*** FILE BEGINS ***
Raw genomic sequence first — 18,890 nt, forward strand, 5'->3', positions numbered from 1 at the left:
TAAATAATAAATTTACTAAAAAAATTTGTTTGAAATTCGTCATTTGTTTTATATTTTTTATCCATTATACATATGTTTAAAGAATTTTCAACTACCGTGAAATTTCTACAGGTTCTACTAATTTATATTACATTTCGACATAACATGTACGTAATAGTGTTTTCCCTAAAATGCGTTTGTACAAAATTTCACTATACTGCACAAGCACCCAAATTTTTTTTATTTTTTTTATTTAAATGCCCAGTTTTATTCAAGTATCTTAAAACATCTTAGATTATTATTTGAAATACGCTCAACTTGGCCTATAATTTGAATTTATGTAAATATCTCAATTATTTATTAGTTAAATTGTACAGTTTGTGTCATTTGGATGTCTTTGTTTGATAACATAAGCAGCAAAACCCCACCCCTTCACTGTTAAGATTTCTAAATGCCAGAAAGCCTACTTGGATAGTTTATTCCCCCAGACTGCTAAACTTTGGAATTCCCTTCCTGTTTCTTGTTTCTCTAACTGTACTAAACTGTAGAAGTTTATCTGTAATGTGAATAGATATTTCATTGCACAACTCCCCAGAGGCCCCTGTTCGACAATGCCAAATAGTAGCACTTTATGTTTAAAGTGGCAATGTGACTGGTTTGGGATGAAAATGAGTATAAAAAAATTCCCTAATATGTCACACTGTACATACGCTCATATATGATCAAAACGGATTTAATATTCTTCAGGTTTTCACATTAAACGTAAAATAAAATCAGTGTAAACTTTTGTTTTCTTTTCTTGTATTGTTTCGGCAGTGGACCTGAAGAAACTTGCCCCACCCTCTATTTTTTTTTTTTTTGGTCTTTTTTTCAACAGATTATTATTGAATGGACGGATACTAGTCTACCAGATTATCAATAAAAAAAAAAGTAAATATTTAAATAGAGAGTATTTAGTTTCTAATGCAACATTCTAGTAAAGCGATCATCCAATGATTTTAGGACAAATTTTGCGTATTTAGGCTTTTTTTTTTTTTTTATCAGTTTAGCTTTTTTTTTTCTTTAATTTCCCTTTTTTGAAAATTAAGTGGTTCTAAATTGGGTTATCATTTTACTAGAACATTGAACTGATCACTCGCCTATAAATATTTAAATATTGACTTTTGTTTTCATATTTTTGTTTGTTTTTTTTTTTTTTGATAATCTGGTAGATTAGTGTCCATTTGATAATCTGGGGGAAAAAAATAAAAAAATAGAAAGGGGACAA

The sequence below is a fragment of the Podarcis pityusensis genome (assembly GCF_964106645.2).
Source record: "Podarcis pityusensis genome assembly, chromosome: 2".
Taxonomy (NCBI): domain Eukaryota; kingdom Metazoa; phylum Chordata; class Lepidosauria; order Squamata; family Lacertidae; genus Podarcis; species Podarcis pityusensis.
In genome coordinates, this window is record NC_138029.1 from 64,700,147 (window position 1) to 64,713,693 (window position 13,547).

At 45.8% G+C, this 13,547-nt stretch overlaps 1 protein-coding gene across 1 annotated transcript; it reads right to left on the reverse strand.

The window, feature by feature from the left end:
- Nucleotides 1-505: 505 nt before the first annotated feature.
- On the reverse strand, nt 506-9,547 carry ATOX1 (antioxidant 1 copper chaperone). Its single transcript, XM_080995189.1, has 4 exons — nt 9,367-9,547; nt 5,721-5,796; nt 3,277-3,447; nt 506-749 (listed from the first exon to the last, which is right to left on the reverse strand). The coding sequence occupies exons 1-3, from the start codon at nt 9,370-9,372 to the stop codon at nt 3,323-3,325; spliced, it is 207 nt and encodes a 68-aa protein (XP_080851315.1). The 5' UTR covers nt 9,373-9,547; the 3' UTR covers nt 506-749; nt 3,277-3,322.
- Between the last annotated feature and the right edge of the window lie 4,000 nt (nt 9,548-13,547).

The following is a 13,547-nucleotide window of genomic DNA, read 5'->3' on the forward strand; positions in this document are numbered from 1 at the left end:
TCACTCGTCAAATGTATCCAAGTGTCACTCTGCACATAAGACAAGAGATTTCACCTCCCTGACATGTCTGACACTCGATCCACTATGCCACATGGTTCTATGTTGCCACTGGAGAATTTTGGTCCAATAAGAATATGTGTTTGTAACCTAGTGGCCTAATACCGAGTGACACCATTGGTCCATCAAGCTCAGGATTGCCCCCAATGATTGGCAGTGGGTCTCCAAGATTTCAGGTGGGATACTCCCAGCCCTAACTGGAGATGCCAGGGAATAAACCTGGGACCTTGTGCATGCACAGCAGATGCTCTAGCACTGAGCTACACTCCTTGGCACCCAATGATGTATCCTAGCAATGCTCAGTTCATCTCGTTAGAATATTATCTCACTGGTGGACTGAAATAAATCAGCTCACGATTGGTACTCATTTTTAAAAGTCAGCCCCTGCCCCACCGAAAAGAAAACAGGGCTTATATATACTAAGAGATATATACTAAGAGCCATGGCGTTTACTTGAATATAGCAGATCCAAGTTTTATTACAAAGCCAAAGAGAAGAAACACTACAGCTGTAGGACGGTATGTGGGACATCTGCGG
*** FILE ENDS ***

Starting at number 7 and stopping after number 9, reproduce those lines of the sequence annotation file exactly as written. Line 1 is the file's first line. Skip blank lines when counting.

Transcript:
At 45.8% G+C, this 13,547-nt stretch overlaps 1 protein-coding gene across 1 annotated transcript; it reads right to left on the reverse strand.

The window, feature by feature from the left end:
- Nucleotides 1-505: 505 nt before the first annotated feature.